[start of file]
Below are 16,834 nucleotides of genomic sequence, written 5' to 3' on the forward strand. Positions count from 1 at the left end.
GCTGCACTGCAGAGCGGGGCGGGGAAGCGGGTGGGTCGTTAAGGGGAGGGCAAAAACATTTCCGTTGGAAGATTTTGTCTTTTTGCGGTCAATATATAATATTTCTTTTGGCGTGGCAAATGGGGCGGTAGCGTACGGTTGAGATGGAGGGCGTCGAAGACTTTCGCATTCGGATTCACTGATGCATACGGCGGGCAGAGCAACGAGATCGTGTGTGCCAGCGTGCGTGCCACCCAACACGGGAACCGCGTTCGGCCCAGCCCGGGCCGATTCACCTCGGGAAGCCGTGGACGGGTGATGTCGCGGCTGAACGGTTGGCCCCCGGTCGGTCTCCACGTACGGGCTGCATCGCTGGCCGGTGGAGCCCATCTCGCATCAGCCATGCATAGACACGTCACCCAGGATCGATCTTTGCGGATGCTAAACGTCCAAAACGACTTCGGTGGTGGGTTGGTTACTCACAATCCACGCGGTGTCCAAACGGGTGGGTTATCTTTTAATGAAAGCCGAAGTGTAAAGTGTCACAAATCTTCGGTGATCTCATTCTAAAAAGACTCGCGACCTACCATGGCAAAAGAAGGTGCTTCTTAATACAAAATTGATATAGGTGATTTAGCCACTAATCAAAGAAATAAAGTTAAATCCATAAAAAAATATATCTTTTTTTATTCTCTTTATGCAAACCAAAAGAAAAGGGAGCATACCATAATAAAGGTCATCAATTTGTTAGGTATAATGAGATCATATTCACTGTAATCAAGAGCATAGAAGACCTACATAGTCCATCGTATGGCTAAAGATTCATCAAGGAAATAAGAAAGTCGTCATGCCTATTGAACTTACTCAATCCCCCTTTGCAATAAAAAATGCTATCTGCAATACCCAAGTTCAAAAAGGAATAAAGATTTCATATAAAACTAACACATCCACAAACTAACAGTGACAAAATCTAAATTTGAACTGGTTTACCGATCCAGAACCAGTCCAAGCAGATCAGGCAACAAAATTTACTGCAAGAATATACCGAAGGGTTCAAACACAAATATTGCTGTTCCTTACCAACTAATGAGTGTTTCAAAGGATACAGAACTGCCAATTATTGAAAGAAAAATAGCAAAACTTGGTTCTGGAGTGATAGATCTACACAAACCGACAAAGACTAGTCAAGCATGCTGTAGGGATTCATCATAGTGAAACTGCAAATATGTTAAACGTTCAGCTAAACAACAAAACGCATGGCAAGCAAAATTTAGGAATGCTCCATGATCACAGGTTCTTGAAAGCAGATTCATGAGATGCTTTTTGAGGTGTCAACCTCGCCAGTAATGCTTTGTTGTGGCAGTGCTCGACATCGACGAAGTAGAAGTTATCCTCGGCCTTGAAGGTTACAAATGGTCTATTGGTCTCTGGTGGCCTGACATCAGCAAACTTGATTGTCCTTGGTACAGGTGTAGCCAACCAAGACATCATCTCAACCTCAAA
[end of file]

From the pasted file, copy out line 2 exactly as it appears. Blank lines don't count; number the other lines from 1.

GCTGCACTGCAGAGCGGGGCGGGGAAGCGGGTGGGTCGTTAAGGGGAGGGCAAAAACATTTCCGTTGGAAGATTTTGTCTTTTTGCGGTCAATATATAATATTTCTTTTGGCGTGGCAAATGGGGCGGTAGCGTACGGTTGAGATGGAGGGCGTCGAAGACTTTCGCATTCGGATTCACTGATGCATACGGCGGGCAGAGCAACGAGATCGTGTGTGCCAGCGTGCGTGCCACCCAACACGGGAACCGCGTTCGGCCCAGCCCGGGCCGATTCACCTCGGGAAGCCGTGGACGGGTGATGTCGCGGCTGAACGGTTGGCCCCCGGTCGGTCTCCACGTACGGGCTGCATCGCTGGCCGGTGGAGCCCATCTCGCATCAGCCATGCATAGACACGTCACCCAGGATCGATCTTTGCGGATGCTAAACGTCCAAAACGACTTCGGTGGTGGGTTGGTTACTCACAATCCACGCGGTGTCCAAACGGGTGGGTTATCTTTTAATGAAAGCCGAAGTGTAAAGTGTCACAAATCTTCGGTGATCTCATTCTAAAAAGACTCGCGACCTACCATGGCAAAAGAAGGTGCTTCTTAATACAAAATTGATATAGGTGATTTAGCCACTAATCAAAGAAATAAAGTTAAATCCATAAAAAAATATATCTTTTTTTATTCTCTTTATGCAAACCAAAAGAAAAGGGAGCATACCATAATAAAGGTCATCAATTTGTTAGGTATAATGAGATCATATTCACTGTAATCAAGAGCATAGAAGACCTACATAGTCCATCGTATGGCTAAAGATTCATCAAGGAAATAAGAAAGTCGTCATGCCTATTGAACTTACTCAATCCCCCTTTGCAATAAAAAATGCTATCTGCAATACCCAAGTTCAAAAAGGAATAAAGATTTCATATAAAACTAACACATCCACAAACTAACAGTGACAAAATCTAAATTTGAACTGGTTTACCGATCCAGAACCAGTCCAAGCAGATCAGGCAACAAAATTTACTGCAAGAATATACCGAAGGGTTCAAACACAAATATTGCTGTTCCTTACCAACTAATGAGTGTTTCAAAGGATACAGAACTGCCAATTATTGAAAGAAAAATAGCAAAACTTGGTTCTGGAGTGATAGATCTACACAAACCGACAAAGACTAGTCAAGCATGCTGTAGGGATTCATCATAGTGAAACTGCAAATATGTTAAACGTTCAGCTAAACAACAAAACGCATGGCAAGCAAAATTTAGGAATGCTCCATGATCACAGGTTCTTGAAAGCAGATTCATGAGATGCTTTTTGAGGTGTCAACCTCGCCAGTAATGCTTTGTTGTGGCAGTGCTCGACATCGACGAAGTAGAAGTTATCCTCGGCCTTGAAGGTTACAAATGGTCTATTGGTCTCTGGTGGCCTGACATCAGCAAACTTGATTGTCCTTGGTACAGGTGTAGCCAACCAAGACATCATCTCAACCTCAAA